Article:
I’ve been really impressed with our neighbours so far. They seem to religiously clean the storm drains, brought some really cute kids around trick-or-treating, and are pretty industrious with the yardwork on the weekends. We came home a few days ago to a package on the front porch – someone started a holiday gift-giving chain letter. You discover a package of candy on your doorstep, with a sign that says “Ho Ho” and instructions to make two new signs, bake or amass treats, and put them on the doorstep of someone else on the block in the interest of “cheer and goodwill”. Once you’ve participated, you put the HoHo sign on your door so that people don’t regift you. Well, one day became two and Kevin and I became more and more stressed. (Usually, the words “chain letter” have no power over me. Apparently this whole “neighbourhood” concept is a brand new beast.) Our package had a slew of chocolates meant to be melted in coffee, plus a mini-stash of Halloween candy (a foil-covered chocolate eyeball, a butterfinger, some smarties…). Our kind of people, but still.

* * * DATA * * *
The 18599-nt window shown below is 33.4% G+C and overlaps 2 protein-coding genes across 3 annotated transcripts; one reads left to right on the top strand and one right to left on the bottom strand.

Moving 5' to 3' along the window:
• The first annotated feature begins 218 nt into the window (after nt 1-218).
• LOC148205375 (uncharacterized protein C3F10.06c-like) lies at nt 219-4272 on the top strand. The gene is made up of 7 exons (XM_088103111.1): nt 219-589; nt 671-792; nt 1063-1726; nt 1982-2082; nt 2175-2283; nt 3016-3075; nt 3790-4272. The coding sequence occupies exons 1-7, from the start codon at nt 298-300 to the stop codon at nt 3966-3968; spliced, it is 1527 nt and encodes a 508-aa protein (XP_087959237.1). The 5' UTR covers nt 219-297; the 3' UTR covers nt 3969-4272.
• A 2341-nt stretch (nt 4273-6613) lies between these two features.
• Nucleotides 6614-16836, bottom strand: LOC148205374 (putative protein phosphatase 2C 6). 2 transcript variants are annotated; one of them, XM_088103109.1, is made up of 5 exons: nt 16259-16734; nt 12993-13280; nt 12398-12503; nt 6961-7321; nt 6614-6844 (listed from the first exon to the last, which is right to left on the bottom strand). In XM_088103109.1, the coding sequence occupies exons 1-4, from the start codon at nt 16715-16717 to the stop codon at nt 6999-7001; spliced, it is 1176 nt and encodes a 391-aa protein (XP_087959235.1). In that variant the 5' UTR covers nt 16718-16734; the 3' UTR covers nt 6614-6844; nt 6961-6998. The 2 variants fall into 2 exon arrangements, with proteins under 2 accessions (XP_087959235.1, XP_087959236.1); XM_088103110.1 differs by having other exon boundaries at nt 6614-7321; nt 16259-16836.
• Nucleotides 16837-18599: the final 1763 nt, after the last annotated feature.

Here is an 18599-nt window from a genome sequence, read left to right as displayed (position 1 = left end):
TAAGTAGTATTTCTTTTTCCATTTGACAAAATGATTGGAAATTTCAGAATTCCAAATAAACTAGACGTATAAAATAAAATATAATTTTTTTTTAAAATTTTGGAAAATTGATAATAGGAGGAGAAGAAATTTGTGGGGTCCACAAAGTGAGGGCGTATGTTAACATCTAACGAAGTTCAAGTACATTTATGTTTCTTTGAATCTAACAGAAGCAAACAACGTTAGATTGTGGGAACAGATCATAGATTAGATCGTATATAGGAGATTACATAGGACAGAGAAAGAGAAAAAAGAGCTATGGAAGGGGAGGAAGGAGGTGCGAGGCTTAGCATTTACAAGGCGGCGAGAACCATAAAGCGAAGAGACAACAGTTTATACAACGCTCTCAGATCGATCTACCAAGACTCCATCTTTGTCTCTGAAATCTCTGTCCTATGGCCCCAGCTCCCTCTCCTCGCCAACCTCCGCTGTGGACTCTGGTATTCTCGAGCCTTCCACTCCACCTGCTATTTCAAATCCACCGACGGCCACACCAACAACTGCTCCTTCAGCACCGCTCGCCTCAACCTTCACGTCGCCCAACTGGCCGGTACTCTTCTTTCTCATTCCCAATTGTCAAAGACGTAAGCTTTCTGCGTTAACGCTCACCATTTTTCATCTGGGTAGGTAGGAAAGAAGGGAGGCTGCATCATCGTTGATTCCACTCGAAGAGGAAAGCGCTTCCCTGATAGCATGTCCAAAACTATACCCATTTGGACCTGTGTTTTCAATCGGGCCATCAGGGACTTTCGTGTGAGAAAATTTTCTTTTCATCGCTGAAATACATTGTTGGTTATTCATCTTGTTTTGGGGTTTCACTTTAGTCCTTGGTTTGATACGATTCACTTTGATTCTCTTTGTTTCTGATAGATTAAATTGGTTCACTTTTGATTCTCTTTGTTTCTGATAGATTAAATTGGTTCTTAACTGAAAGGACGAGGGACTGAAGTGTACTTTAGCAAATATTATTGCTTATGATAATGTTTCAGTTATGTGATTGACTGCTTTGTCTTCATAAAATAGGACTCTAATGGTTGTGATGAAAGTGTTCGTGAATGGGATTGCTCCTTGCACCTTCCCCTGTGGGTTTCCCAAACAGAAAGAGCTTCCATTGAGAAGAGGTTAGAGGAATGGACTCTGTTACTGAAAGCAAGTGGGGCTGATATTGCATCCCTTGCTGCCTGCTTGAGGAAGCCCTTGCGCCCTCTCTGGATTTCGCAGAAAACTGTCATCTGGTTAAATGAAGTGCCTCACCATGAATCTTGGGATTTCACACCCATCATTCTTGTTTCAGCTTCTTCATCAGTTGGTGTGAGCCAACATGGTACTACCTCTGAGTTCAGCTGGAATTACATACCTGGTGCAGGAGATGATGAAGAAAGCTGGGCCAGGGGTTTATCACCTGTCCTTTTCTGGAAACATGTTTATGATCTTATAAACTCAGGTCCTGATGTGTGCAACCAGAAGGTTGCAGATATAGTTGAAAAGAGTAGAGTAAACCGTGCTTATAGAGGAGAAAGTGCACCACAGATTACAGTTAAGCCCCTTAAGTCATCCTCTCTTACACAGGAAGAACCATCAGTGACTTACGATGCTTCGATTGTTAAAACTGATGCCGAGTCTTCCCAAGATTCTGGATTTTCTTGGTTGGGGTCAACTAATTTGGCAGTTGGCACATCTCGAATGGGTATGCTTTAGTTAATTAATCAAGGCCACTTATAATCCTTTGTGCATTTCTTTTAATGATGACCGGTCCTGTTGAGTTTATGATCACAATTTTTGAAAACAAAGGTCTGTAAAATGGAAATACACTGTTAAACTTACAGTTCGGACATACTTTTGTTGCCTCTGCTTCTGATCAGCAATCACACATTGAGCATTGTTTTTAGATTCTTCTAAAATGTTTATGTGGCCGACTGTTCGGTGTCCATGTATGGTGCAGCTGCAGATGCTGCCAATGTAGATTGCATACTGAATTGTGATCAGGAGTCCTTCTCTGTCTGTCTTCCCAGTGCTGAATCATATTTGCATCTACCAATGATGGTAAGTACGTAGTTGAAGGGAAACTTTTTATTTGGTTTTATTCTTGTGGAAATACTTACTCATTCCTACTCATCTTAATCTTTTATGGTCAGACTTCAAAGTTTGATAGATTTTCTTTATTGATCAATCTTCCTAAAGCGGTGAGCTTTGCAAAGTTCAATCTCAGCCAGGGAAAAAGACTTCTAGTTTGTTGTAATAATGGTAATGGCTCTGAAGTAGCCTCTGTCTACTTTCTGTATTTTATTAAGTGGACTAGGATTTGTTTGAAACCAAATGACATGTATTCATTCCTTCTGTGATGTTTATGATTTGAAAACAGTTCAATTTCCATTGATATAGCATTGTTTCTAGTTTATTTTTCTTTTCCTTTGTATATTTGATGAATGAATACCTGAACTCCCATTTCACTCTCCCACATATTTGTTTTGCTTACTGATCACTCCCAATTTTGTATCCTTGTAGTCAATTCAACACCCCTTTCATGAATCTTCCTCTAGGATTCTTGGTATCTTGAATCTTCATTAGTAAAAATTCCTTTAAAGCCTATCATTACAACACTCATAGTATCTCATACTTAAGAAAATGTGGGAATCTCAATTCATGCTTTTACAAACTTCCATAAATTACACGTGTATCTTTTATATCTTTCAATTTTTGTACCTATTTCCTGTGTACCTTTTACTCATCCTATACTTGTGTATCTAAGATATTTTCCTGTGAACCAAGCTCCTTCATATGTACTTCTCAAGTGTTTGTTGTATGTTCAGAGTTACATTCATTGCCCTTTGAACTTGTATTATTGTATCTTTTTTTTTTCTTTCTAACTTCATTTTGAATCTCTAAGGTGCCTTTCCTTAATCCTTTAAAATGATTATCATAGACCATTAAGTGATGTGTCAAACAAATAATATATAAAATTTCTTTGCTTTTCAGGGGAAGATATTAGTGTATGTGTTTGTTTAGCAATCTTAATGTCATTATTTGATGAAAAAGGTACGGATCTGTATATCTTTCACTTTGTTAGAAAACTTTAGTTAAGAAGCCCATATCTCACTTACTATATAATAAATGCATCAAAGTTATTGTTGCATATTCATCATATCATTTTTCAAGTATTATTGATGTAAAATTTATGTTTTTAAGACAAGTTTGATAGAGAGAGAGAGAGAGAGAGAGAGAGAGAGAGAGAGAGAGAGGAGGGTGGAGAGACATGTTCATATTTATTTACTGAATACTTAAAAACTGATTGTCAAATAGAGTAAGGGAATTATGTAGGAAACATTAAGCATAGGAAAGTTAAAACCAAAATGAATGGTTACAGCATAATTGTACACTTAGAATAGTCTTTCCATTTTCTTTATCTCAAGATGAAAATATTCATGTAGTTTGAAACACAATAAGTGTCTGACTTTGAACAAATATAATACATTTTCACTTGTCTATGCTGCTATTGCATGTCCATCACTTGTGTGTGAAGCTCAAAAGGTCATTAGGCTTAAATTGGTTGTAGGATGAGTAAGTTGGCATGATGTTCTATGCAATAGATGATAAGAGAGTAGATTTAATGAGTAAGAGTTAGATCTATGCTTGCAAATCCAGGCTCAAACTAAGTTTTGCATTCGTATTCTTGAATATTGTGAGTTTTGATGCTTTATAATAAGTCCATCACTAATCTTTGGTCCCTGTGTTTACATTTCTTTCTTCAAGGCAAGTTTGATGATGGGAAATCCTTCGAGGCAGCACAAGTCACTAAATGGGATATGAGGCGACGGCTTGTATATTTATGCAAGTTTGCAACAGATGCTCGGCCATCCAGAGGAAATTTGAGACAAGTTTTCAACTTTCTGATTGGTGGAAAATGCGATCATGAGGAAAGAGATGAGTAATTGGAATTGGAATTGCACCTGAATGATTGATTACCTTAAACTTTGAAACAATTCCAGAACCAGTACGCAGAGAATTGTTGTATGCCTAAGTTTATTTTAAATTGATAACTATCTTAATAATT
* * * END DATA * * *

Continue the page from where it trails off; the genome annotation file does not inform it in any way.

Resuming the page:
So, Kevin went to the drugstore to buy chocolate in pretty boxes, and I hauled the old calendars out of their niche in the closet, and made these.

Chainletters or whatever, I think they’re all sorts of pretty. The calendar was a collection of paintings by Alfredo Arreguin. The pictures I chopped for the yellow page were a jungle scene, so there are plenty of monkeys, toucans, and leopards. The violet page has salmon leaping through lots of spray.

And, I finished the squares! Here’s a way-too-blue photo of the new triangles after I cut them.